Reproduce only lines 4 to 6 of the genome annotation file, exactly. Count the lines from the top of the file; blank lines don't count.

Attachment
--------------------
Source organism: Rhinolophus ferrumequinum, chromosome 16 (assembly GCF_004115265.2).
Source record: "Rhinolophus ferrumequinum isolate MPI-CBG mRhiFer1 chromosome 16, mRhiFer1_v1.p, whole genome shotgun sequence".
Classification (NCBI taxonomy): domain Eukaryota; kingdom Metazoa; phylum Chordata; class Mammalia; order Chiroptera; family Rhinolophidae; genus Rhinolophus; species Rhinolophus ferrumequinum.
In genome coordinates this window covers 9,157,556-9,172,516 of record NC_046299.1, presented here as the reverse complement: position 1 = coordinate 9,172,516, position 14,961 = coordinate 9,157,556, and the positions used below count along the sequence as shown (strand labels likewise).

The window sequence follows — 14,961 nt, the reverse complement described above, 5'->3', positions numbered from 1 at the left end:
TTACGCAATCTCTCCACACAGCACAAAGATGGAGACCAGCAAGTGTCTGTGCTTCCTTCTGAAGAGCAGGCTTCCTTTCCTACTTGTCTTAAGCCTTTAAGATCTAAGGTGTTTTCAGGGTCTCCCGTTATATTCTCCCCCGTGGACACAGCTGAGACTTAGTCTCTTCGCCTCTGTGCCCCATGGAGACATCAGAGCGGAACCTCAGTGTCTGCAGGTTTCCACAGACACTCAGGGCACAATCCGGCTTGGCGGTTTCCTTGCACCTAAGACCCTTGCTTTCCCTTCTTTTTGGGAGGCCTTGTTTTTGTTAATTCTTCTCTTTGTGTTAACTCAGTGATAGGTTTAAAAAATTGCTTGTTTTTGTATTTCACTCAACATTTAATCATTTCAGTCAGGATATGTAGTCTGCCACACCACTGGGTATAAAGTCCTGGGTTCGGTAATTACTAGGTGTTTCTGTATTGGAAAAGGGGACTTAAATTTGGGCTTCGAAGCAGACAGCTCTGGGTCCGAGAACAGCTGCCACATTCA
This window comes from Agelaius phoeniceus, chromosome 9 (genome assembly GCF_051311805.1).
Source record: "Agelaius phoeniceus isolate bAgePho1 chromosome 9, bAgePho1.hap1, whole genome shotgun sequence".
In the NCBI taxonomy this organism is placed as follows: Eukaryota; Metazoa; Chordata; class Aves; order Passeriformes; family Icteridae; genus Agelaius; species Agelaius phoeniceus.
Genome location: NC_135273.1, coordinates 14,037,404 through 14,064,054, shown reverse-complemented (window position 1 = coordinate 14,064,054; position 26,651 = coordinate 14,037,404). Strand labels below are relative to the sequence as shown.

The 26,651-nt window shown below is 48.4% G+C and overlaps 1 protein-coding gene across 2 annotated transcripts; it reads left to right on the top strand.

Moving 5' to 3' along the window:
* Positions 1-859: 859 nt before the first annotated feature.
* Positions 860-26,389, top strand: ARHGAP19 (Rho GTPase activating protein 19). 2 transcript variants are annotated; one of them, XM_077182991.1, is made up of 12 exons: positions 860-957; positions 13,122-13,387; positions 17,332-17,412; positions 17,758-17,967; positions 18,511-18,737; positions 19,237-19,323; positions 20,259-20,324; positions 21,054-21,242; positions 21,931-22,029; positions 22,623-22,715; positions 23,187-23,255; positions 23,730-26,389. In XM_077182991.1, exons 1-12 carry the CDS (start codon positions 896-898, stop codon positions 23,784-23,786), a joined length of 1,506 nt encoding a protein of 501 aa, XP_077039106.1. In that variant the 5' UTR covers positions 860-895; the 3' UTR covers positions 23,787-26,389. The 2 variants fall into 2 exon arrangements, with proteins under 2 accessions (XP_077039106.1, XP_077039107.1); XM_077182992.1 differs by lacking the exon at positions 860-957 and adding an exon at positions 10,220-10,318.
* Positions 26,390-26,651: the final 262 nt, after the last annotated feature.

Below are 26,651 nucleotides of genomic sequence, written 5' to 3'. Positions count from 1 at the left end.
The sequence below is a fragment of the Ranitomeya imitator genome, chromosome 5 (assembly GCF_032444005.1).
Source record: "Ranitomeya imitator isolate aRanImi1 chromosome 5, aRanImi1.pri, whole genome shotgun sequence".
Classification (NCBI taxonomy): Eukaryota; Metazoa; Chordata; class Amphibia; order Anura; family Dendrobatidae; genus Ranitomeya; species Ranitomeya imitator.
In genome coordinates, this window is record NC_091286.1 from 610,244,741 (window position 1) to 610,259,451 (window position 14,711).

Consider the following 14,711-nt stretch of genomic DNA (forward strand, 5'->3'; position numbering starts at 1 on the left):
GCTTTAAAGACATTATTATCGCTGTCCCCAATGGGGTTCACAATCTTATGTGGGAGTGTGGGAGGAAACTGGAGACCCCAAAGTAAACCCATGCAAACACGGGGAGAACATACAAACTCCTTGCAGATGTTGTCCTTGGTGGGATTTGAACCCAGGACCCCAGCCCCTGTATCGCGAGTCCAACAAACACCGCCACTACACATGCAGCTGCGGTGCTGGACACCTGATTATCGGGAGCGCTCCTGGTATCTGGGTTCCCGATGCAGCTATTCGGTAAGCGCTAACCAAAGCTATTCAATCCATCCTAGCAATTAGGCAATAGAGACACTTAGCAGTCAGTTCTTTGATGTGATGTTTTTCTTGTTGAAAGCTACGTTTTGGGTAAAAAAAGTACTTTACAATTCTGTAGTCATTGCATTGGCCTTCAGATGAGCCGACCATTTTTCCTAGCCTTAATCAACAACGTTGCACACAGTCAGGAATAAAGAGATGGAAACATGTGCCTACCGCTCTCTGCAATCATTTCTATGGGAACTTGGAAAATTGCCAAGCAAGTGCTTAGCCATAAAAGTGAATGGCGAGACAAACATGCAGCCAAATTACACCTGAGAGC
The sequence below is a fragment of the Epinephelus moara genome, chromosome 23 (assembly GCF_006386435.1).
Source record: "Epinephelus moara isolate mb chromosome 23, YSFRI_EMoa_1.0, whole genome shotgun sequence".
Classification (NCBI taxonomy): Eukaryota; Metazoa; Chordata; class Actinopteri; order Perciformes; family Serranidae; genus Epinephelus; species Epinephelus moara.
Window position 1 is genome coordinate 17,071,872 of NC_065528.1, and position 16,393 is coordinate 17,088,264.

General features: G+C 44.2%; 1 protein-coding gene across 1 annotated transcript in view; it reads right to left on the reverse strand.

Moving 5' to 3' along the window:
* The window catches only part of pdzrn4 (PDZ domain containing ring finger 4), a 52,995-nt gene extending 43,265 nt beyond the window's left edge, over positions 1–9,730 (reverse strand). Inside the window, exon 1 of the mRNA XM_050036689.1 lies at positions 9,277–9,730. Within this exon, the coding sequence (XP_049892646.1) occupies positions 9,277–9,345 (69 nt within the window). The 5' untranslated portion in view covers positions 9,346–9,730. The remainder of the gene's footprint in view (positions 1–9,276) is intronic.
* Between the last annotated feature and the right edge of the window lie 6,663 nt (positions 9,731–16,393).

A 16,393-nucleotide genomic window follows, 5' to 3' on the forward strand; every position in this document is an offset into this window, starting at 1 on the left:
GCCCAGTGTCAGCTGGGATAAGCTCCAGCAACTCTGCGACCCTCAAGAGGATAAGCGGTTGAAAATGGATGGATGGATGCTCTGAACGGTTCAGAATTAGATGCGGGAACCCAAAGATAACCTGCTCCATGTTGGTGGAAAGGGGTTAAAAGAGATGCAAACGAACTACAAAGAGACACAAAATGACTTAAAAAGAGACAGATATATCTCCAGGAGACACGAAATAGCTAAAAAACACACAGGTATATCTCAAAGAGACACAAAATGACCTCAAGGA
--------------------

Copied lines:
In genome coordinates this window covers 9,157,556-9,172,516 of record NC_046299.1, presented here as the reverse complement: position 1 = coordinate 9,172,516, position 14,961 = coordinate 9,157,556, and the positions used below count along the sequence as shown (strand labels likewise).

The window sequence follows — 14,961 nt, the reverse complement described above, 5'->3', positions numbered from 1 at the left end:
TTACGCAATCTCTCCACACAGCACAAAGATGGAGACCAGCAAGTGTCTGTGCTTCCTTCTGAAGAGCAGGCTTCCTTTCCTACTTGTCTTAAGCCTTTAAGATCTAAGGTGTTTTCAGGGTCTCCCGTTATATTCTCCCCCGTGGACACAGCTGAGACTTAGTCTCTTCGCCTCTGTGCCCCATGGAGACATCAGAGCGGAACCTCAGTGTCTGCAGGTTTCCACAGACACTCAGGGCACAATCCGGCTTGGCGGTTTCCTTGCACCTAAGACCCTTGCTTTCCCTTCTTTTTGGGAGGCCTTGTTTTTGTTAATTCTTCTCTTTGTGTTAACTCAGTGATAGGTTTAAAAAATTGCTTGTTTTTGTATTTCACTCAACATTTAATCATTTCAGTCAGGATATGTAGTCTGCCACACCACTGGGTATAAAGTCCTGGGTTCGGTAATTACTAGGTGTTTCTGTATTGGAAAAGGGGACTTAAATTTGGGCTTCGAAGCAGACAGCTCTGGGTCCGAGAACAGCTGCCACATTCA